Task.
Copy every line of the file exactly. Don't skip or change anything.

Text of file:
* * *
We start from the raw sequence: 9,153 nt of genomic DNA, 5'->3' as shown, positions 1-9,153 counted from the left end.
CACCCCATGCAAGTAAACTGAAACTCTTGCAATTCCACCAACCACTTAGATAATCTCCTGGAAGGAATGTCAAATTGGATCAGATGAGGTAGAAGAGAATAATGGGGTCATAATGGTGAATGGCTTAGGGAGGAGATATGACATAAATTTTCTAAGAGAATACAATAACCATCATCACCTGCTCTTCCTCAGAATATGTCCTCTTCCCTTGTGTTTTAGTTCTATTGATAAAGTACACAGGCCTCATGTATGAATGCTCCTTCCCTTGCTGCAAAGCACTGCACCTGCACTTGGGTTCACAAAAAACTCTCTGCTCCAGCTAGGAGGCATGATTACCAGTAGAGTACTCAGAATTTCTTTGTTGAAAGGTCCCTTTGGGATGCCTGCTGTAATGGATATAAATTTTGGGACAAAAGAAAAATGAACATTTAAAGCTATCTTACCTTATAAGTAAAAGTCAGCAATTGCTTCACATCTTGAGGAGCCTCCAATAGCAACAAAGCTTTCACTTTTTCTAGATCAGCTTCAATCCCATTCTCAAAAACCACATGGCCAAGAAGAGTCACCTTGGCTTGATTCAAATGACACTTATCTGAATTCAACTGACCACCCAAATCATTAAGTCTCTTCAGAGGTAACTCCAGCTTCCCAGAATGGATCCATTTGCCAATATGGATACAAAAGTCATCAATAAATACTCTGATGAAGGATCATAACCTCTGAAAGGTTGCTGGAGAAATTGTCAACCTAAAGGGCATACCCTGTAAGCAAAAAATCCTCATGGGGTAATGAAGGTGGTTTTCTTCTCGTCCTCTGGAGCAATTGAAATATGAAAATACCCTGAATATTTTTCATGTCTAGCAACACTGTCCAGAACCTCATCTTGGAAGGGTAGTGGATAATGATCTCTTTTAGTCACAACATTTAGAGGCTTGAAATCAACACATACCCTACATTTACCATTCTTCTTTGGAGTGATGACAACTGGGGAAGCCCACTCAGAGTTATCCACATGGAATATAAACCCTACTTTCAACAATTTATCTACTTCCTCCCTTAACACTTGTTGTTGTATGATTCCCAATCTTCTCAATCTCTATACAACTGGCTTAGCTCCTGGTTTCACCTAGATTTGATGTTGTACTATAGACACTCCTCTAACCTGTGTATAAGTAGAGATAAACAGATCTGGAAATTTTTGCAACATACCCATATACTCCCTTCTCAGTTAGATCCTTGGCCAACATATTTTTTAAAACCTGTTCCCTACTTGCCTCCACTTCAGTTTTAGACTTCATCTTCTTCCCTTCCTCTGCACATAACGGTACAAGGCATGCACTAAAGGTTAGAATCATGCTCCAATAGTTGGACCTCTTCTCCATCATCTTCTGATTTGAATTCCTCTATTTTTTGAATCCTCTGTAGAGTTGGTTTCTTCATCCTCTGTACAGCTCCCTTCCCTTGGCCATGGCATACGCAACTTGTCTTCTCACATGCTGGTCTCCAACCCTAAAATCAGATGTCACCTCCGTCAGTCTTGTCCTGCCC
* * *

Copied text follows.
We start from the raw sequence: 9,153 nt of genomic DNA, 5'->3' as shown, positions 1-9,153 counted from the left end.
CACCCCATGCAAGTAAACTGAAACTCTTGCAATTCCACCAACCACTTAGATAATCTCCTGGAAGGAATGTCAAATTGGATCAGATGAGGTAGAAGAGAATAATGGGGTCATAATGGTGAATGGCTTAGGGAGGAGATATGACATAAATTTTCTAAGAGAATACAATAACCATCATCACCTGCTCTTCCTCAGAATATGTCCTCTTCCCTTGTGTTTTAGTTCTATTGATAAAGTACACAGGCCTCATGTATGAATGCTCCTTCCCTTGCTGCAAAGCACTGCACCTGCACTTGGGTTCACAAAAAACTCTCTGCTCCAGCTAGGAGGCATGATTACCAGTAGAGTACTCAGAATTTCTTTGTTGAAAGGTCCCTTTGGGATGCCTGCTGTAATGGATATAAATTTTGGGACAAAAGAAAAATGAACATTTAAAGCTATCTTACCTTATAAGTAAAAGTCAGCAATTGCTTCACATCTTGAGGAGCCTCCAATAGCAACAAAGCTTTCACTTTTTCTAGATCAGCTTCAATCCCATTCTCAAAAACCACATGGCCAAGAAGAGTCACCTTGGCTTGATTCAAATGACACTTATCTGAATTCAACTGACCACCCAAATCATTAAGTCTCTTCAGAGGTAACTCCAGCTTCCCAGAATGGATCCATTTGCCAATATGGATACAAAAGTCATCAATAAATACTCTGATGAAGGATCATAACCTCTGAAAGGTTGCTGGAGAAATTGTCAACCTAAAGGGCATACCCTGTAAGCAAAAAATCCTCATGGGGTAATGAAGGTGGTTTTCTTCTCGTCCTCTGGAGCAATTGAAATATGAAAATACCCTGAATATTTTTCATGTCTAGCAACACTGTCCAGAACCTCATCTTGGAAGGGTAGTGGATAATGATCTCTTTTAGTCACAACATTTAGAGGCTTGAAATCAACACATACCCTACATTTACCATTCTTCTTTGGAGTGATGACAACTGGGGAAGCCCACTCAGAGTTATCCACATGGAATATAAACCCTACTTTCAACAATTTATCTACTTCCTCCCTTAACACTTGTTGTTGTATGATTCCCAATCTTCTCAATCTCTATACAACTGGCTTAGCTCCTGGTTTCACCTAGATTTGATGTTGTACTATAGACACTCCTCTAACCTGTGTATAAGTAGAGATAAACAGATCTGGAAATTTTTGCAACATACCCATATACTCCCTTCTCAGTTAGATCCTTGGCCAACATATTTTTTAAAACCTGTTCCCTACTTGCCTCCACTTCAGTTTTAGACTTCATCTTCTTCCCTTCCTCTGCACATAACGGTACAAGGCATGCACTAAAGGTTAGAATCATGCTCCAATAGTTGGACCTCTTCTCCATCATCTTCTGATTTGAATTCCTCTATTTTTTGAATCCTCTGTAGAGTTGGTTTCTTCATCCTCTGTACAGCTCCCTTCCCTTGGCCATGGCATACGCAACTTGTCTTCTCACATGCTGGTCTCCAACCCTAAAATCAGATGTCACCTCCGTCAGTCTTGTCCTGCCC